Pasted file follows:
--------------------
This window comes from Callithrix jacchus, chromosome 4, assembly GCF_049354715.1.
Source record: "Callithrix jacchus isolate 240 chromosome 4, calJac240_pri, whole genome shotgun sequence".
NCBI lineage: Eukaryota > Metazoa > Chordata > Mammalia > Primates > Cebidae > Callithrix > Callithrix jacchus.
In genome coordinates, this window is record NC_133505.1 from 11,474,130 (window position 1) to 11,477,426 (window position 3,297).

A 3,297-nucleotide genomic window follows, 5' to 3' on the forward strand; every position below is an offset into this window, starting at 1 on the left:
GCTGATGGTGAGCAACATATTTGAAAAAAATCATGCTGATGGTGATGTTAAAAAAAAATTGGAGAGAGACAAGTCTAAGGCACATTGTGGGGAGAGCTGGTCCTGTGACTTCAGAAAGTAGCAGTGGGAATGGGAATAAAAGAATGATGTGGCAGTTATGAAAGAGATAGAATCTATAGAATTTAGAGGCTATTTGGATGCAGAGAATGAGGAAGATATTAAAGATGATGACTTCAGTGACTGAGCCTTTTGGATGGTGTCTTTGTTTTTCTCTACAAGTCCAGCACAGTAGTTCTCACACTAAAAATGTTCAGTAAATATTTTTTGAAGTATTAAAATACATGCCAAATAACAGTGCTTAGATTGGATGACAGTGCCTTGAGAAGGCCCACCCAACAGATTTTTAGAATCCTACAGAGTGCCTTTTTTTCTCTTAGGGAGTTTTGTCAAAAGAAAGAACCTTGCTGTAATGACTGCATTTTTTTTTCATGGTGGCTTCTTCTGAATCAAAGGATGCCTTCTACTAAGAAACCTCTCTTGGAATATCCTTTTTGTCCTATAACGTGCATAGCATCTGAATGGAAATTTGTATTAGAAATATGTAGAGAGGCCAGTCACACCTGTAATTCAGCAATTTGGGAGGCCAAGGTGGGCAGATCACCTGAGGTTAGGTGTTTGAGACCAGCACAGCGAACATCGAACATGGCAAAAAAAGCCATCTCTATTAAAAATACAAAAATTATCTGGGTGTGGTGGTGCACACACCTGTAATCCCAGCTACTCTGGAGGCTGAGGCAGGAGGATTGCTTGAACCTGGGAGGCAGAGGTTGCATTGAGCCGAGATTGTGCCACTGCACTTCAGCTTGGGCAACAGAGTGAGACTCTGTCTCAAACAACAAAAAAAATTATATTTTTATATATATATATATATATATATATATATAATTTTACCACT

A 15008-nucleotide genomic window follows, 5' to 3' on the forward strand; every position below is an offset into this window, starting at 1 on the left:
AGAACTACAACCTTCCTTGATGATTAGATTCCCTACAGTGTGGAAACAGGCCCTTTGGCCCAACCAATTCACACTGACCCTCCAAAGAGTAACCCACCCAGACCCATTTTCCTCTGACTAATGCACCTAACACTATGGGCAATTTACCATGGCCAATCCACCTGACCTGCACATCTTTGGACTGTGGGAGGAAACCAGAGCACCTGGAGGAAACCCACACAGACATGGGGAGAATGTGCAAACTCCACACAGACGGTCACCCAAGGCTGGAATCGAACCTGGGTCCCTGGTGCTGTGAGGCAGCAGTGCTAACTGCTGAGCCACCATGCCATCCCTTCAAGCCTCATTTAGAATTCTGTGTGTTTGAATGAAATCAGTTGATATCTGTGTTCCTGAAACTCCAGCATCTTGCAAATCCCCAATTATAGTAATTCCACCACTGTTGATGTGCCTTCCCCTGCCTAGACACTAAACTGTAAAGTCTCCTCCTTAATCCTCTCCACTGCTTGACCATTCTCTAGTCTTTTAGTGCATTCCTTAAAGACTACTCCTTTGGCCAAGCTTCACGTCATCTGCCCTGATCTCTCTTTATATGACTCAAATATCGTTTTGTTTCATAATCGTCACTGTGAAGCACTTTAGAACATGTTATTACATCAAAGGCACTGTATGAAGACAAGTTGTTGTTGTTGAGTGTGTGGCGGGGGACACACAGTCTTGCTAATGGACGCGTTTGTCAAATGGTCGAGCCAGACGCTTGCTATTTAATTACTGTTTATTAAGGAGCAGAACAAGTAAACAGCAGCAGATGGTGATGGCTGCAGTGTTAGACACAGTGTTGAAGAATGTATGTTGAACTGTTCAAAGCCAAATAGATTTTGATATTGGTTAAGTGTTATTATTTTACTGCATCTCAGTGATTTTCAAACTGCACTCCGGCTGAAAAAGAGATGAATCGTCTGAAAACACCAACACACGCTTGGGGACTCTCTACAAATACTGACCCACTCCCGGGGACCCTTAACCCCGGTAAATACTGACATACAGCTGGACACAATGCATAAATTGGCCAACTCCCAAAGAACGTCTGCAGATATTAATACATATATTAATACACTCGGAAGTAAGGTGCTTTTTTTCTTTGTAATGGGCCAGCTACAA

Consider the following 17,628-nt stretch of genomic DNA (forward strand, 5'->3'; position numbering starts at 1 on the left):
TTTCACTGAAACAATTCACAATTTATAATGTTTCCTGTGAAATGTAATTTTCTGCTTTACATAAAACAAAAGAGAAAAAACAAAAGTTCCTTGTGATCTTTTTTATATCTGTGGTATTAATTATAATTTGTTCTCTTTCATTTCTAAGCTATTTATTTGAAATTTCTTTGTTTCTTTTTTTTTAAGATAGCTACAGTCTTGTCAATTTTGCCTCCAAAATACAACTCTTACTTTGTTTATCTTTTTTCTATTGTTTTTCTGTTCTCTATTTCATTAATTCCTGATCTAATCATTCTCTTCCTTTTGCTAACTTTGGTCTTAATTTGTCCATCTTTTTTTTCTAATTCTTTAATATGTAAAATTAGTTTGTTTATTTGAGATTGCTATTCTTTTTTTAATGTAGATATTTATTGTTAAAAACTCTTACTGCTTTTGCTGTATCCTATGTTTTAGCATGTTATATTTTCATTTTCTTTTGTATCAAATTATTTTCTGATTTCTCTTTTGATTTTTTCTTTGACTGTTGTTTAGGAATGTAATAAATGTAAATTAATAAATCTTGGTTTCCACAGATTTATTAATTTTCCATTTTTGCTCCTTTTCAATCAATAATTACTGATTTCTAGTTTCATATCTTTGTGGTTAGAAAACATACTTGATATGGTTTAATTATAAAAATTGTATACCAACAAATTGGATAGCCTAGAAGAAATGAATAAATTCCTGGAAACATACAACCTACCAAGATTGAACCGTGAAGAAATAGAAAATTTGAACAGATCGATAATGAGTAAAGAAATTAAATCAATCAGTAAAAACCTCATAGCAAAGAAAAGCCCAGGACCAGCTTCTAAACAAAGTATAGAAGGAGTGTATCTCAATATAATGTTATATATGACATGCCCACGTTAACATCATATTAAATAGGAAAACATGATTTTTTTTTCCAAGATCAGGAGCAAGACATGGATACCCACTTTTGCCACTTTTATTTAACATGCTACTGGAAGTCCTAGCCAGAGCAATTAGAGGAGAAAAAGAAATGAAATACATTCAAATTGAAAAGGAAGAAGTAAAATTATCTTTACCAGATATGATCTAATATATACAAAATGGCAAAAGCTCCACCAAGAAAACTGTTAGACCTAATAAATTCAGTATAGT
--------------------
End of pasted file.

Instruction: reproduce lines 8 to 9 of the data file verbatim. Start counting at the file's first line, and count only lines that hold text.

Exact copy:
AGAACTACAACCTTCCTTGATGATTAGATTCCCTACAGTGTGGAAACAGGCCCTTTGGCCCAACCAATTCACACTGACCCTCCAAAGAGTAACCCACCCAGACCCATTTTCCTCTGACTAATGCACCTAACACTATGGGCAATTTACCATGGCCAATCCACCTGACCTGCACATCTTTGGACTGTGGGAGGAAACCAGAGCACCTGGAGGAAACCCACACAGACATGGGGAGAATGTGCAAACTCCACACAGACGGTCACCCAAGGCTGGAATCGAACCTGGGTCCCTGGTGCTGTGAGGCAGCAGTGCTAACTGCTGAGCCACCATGCCATCCCTTCAAGCCTCATTTAGAATTCTGTGTGTTTGAATGAAATCAGTTGATATCTGTGTTCCTGAAACTCCAGCATCTTGCAAATCCCCAATTATAGTAATTCCACCACTGTTGATGTGCCTTCCCCTGCCTAGACACTAAACTGTAAAGTCTCCTCCTTAATCCTCTCCACTGCTTGACCATTCTCTAGTCTTTTAGTGCATTCCTTAAAGACTACTCCTTTGGCCAAGCTTCACGTCATCTGCCCTGATCTCTCTTTATATGACTCAAATATCGTTTTGTTTCATAATCGTCACTGTGAAGCACTTTAGAACATGTTATTACATCAAAGGCACTGTATGAAGACAAGTTGTTGTTGTTGAGTGTGTGGCGGGGGACACACAGTCTTGCTAATGGACGCGTTTGTCAAATGGTCGAGCCAGACGCTTGCTATTTAATTACTGTTTATTAAGGAGCAGAACAAGTAAACAGCAGCAGATGGTGATGGCTGCAGTGTTAGACACAGTGTTGAAGAATGTATGTTGAACTGTTCAAAGCCAAATAGATTTTGATATTGGTTAAGTGTTATTATTTTACTGCATCTCAGTGATTTTCAAACTGCACTCCGGCTGAAAAAGAGATGAATCGTCTGAAAACACCAACACACGCTTGGGGACTCTCTACAAATACTGACCCACTCCCGGGGACCCTTAACCCCGGTAAATACTGACATACAGCTGGACACAATGCATAAATTGGCCAACTCCCAAAGAACGTCTGCAGATATTAATACATATATTAATACACTCGGAAGTAAGGTGCTTTTTTTCTTTGTAATGGGCCAGCTACAA

Consider the following 17,628-nt stretch of genomic DNA (forward strand, 5'->3'; position numbering starts at 1 on the left):